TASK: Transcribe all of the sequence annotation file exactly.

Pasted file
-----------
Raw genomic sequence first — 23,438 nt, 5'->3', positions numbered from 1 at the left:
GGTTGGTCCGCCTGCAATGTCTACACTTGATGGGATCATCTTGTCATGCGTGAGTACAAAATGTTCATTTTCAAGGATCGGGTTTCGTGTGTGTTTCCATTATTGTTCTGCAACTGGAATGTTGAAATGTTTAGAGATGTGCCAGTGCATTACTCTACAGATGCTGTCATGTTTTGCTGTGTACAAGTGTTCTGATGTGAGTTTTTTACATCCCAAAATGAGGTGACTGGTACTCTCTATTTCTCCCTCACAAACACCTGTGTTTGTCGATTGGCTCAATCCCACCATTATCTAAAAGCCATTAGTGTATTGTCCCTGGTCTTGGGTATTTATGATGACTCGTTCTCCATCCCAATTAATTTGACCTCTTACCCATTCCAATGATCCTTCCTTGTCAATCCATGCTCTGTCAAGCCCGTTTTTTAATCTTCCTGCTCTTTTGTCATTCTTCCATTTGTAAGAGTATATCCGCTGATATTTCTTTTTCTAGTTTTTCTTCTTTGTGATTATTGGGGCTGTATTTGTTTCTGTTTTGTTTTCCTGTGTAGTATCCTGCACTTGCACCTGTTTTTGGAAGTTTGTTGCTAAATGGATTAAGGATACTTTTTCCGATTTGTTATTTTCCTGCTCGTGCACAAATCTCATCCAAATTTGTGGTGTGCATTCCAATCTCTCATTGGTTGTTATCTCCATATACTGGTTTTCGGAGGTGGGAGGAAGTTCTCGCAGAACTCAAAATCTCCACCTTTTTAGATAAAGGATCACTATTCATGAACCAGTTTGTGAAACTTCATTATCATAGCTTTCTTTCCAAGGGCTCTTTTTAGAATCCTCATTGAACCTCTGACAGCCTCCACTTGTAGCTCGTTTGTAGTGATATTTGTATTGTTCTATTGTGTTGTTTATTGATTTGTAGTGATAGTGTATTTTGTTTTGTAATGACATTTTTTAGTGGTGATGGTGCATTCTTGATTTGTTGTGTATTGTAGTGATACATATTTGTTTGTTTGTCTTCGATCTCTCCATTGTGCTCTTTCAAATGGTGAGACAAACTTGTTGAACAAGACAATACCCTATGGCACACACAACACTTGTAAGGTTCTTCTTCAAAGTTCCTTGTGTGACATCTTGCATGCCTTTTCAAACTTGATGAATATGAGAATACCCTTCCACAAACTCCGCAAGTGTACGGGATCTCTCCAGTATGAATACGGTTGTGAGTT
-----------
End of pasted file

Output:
Raw genomic sequence first — 23,438 nt, 5'->3', positions numbered from 1 at the left:
GGTTGGTCCGCCTGCAATGTCTACACTTGATGGGATCATCTTGTCATGCGTGAGTACAAAATGTTCATTTTCAAGGATCGGGTTTCGTGTGTGTTTCCATTATTGTTCTGCAACTGGAATGTTGAAATGTTTAGAGATGTGCCAGTGCATTACTCTACAGATGCTGTCATGTTTTGCTGTGTACAAGTGTTCTGATGTGAGTTTTTTACATCCCAAAATGAGGTGACTGGTACTCTCTATTTCTCCCTCACAAACACCTGTGTTTGTCGATTGGCTCAATCCCACCATTATCTAAAAGCCATTAGTGTATTGTCCCTGGTCTTGGGTATTTATGATGACTCGTTCTCCATCCCAATTAATTTGACCTCTTACCCATTCCAATGATCCTTCCTTGTCAATCCATGCTCTGTCAAGCCCGTTTTTTAATCTTCCTGCTCTTTTGTCATTCTTCCATTTGTAAGAGTATATCCGCTGATATTTCTTTTTCTAGTTTTTCTTCTTTGTGATTATTGGGGCTGTATTTGTTTCTGTTTTGTTTTCCTGTGTAGTATCCTGCACTTGCACCTGTTTTTGGAAGTTTGTTGCTAAATGGATTAAGGATACTTTTTCCGATTTGTTATTTTCCTGCTCGTGCACAAATCTCATCCAAATTTGTGGTGTGCATTCCAATCTCTCATTGGTTGTTATCTCCATATACTGGTTTTCGGAGGTGGGAGGAAGTTCTCGCAGAACTCAAAATCTCCACCTTTTTAGATAAAGGATCACTATTCATGAACCAGTTTGTGAAACTTCATTATCATAGCTTTCTTTCCAAGGGCTCTTTTTAGAATCCTCATTGAACCTCTGACAGCCTCCACTTGTAGCTCGTTTGTAGTGATATTTGTATTGTTCTATTGTGTTGTTTATTGATTTGTAGTGATAGTGTATTTTGTTTTGTAATGACATTTTTTAGTGGTGATGGTGCATTCTTGATTTGTTGTGTATTGTAGTGATACATATTTGTTTGTTTGTCTTCGATCTCTCCATTGTGCTCTTTCAAATGGTGAGACAAACTTGTTGAACAAGACAATACCCTATGGCACACACAACACTTGTAAGGTTCTTCTTCAAAGTTCCTTGTGTGACATCTTGCATGCCTTTTCAAACTTGATGAATATGAGAATACCCTTCCACAAACTCCGCAAGTGTACGGGATCTCTCCAGTATGAATACGGTTGTGAGTT